Many public school educators may be surprised to learn that 535 members Congress and their staffs are deciding what teaching and learning will look like in the classroom over the next ten years. But that is exactly what is happening right now on Capitol Hill – the reauthorization, or rewriting, of the Elementary and Secondary Education Act – better known as No Child Left Behind.
The stakes couldn’t be higher. What kind of education will we be able to deliver to our students for the next decade? Will public schools exit the era of “test and punish,” “narrow curriculum,” “drill and kill” and enter a period characterized more by “opportunity for all” and a “well-rounded education”?
That all hangs on how these five critical issues are addressed – and whether the voices of educators over the next few weeks are heard loud and clear.
1. How Many Tests?
The number of federally-mandated standardized tests almost tripled over the past ten years. Harder to measure, however, is the intense stress felt by students and teachers from an accountability system based strictly on test scores. Whether Congress decides to preserve the one-size-fits-all annual federal testing structure or create a more flexible system for teachers and students is one of the most important questions being resolved right now on Capitol Hill. Less time spent on tests means more time to develop the types of assessments that will provide educators the most useful information to improve instruction and help students learn.
2. More Time for Teaching and Learning
The expression “teach to the test” didn’t originate with NCLB, but the law practically branded it on every classroom door in the country. The average teacher now spends about 30 percent of her work time on testing-related tasks, including preparing students, proctoring, and reviewing results. The hours and days dedicated to test prep and test-taking have drained the joy out of teaching and learning, which, according to a recent NEA survey, has driven almost half of teachers to consider leaving the profession.
3. Opportunity for All Students: Measuring the Important Things
In its relentless focus on measuring outcomes with test scores, NCLB failed to provide the resources to ensure that every student had the opportunity to learn and excel. As a result, achievement goals were never reached and teachers, students and schools were pilloried by everyone and anyone looking for a scapegoat. A new education law can set a better course by fostering greater transparency to parents and communities about the kinds of supports students truly need to learn and hold states accountable for providing the necessary resources and learning opportunities. This is why, when applying for ESEA funding, states should be mandated to report “opportunity dashboard” data. This includes student access to extracurricular activities, advanced placement courses, early education, school counselors and nurses and other indicators that can be used to attack inequity and the role of zip codes in determining quality of education.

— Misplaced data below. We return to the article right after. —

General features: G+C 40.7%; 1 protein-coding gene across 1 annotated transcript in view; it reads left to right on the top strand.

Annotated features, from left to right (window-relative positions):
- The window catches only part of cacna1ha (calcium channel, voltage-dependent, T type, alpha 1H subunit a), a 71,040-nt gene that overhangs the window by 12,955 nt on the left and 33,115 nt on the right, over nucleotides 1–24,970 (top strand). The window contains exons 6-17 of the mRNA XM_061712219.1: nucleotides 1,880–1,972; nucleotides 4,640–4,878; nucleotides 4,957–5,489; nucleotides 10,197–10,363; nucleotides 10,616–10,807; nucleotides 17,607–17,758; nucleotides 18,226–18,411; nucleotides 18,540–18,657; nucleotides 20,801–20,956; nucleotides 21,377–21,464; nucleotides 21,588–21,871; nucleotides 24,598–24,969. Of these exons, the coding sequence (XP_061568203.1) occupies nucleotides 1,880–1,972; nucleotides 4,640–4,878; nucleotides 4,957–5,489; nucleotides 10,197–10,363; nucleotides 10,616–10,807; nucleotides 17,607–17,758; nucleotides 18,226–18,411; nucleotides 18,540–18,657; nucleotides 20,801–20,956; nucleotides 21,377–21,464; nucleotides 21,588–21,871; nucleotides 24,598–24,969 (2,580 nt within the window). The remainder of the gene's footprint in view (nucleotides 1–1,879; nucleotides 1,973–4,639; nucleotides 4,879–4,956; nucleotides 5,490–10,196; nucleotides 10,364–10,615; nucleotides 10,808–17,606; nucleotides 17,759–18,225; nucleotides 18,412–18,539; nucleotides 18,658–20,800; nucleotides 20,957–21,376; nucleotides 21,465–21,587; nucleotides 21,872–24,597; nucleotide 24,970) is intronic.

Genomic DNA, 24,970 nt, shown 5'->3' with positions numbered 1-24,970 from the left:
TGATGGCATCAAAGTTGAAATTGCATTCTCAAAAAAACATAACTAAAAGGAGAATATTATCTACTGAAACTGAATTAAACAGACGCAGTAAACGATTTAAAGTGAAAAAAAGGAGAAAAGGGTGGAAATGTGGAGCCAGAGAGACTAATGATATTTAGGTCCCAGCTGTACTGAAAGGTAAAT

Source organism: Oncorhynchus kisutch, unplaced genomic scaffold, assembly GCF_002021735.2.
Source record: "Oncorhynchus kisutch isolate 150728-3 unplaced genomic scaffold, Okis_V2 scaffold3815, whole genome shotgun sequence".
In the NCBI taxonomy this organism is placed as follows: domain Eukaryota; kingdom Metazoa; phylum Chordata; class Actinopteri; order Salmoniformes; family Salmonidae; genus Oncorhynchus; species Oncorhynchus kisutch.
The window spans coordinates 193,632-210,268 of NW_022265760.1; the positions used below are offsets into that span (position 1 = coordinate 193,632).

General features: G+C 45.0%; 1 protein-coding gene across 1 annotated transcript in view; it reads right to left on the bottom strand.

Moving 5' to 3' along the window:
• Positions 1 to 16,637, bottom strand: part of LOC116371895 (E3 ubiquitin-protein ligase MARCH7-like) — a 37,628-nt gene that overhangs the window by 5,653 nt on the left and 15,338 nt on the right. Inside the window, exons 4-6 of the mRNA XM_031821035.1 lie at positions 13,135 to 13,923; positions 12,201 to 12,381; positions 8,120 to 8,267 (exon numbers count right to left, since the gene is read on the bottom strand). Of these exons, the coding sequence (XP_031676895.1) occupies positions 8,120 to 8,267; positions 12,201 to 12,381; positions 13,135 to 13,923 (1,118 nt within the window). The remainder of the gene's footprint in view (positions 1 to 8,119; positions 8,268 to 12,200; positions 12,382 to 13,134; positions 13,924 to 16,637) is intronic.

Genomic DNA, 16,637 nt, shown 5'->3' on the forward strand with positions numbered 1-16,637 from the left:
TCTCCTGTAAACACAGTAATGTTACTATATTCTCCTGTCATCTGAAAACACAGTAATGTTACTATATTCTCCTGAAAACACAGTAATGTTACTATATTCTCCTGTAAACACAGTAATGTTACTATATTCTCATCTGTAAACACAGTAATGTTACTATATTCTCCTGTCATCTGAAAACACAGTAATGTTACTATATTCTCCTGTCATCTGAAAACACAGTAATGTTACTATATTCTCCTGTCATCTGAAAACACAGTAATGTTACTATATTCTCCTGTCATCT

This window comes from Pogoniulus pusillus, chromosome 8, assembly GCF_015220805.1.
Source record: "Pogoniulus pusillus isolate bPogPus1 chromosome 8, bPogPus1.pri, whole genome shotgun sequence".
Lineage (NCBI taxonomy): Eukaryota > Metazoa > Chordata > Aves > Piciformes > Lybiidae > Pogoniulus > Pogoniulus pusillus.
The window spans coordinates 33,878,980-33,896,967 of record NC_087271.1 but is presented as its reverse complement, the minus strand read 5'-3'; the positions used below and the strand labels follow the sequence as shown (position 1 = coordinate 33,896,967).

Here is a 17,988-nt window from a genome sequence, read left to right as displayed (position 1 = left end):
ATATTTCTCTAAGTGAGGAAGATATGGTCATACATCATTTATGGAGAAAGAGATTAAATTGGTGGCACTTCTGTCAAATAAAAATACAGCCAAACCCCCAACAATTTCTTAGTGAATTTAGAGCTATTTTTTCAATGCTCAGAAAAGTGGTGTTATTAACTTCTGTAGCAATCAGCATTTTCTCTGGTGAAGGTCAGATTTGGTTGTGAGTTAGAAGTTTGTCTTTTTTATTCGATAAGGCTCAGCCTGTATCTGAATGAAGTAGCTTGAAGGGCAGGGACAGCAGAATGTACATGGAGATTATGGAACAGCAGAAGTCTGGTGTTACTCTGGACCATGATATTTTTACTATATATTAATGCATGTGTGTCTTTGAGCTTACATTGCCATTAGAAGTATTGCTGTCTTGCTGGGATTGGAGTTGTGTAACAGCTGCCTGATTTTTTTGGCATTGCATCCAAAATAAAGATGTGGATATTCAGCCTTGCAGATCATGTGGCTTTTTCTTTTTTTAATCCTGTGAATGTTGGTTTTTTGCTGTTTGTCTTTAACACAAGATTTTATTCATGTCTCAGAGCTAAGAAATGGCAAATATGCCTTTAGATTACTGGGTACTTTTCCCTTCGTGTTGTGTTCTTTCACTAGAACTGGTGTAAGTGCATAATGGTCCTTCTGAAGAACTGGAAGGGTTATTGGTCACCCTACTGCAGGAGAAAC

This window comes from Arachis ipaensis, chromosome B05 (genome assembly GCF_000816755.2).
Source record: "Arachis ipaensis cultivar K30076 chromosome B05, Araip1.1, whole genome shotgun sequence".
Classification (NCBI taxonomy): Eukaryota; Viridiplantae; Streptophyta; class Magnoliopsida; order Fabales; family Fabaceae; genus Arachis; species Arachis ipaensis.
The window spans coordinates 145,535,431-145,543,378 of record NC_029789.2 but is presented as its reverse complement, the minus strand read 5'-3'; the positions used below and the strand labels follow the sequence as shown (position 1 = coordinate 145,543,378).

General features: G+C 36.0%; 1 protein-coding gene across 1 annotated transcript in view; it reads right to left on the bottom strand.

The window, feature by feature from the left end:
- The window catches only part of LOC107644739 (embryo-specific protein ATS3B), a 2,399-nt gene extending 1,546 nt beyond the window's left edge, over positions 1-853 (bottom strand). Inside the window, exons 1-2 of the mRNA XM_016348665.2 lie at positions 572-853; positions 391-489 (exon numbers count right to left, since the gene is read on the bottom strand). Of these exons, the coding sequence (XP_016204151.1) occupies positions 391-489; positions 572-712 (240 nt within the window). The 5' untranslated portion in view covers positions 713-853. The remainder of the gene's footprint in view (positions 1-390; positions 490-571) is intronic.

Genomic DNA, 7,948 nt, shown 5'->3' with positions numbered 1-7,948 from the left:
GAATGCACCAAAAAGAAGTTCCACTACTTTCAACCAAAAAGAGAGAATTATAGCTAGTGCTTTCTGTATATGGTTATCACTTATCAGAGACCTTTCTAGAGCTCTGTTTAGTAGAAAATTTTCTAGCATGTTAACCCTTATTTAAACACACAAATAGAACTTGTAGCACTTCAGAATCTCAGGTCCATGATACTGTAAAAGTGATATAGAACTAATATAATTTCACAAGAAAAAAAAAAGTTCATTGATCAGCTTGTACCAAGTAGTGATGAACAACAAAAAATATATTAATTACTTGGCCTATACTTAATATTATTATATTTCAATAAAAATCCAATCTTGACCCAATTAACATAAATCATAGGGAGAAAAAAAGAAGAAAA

4. Remember Arts, Music and Social Studies?
If Congress approves a bill that reduces the amount of, and high stakes attached to, standardized testing, time may be freed up to bring back subjects that have been sidelined during the NCLB era. Over the past decade, the presence of history, art, music, and physical education has diminished. Why? Because these subjects aren’t covered on standardized tests. High-poverty schools have been forced to narrow the curriculum much more drastically than wealthier schools—with worse consequences for low-income students. Regardless of socioeconomic background, every student should have access to a curriculum that fosters creativity and critical thinking—key skills that can’t be developed through rote memorization and no. 2 pencils.
5. Smaller Class Size and Professional Development
ESEA reauthorization isn’t all about the future of testing. Lawmakers are also debating what to do with Title II funds, which are dedicated to training and supporting teachers. Title II can also be used to hire more teachers and decrease class size. Congress is actually considering putting these programs on the chopping block by capping the use of Title II funds for reducing class size at 10 percent. During the 2013-14 school year, districts used 35 percent of their funds for this purpose. Unless this provision is protected, educator jobs will be lost and class sizes – especially in high-poverty schools– will increase, depriving countless students of valuable one-on-one instruction time.
Video: Congress is Talking About Testing
Take Action: Tell Congress to Get ESEA Right! Right now, the U.S. Senate is working on a reauthorization bill for the Elementary and Secondary Education Act. Ask your senators to give all students the opportunity to succeed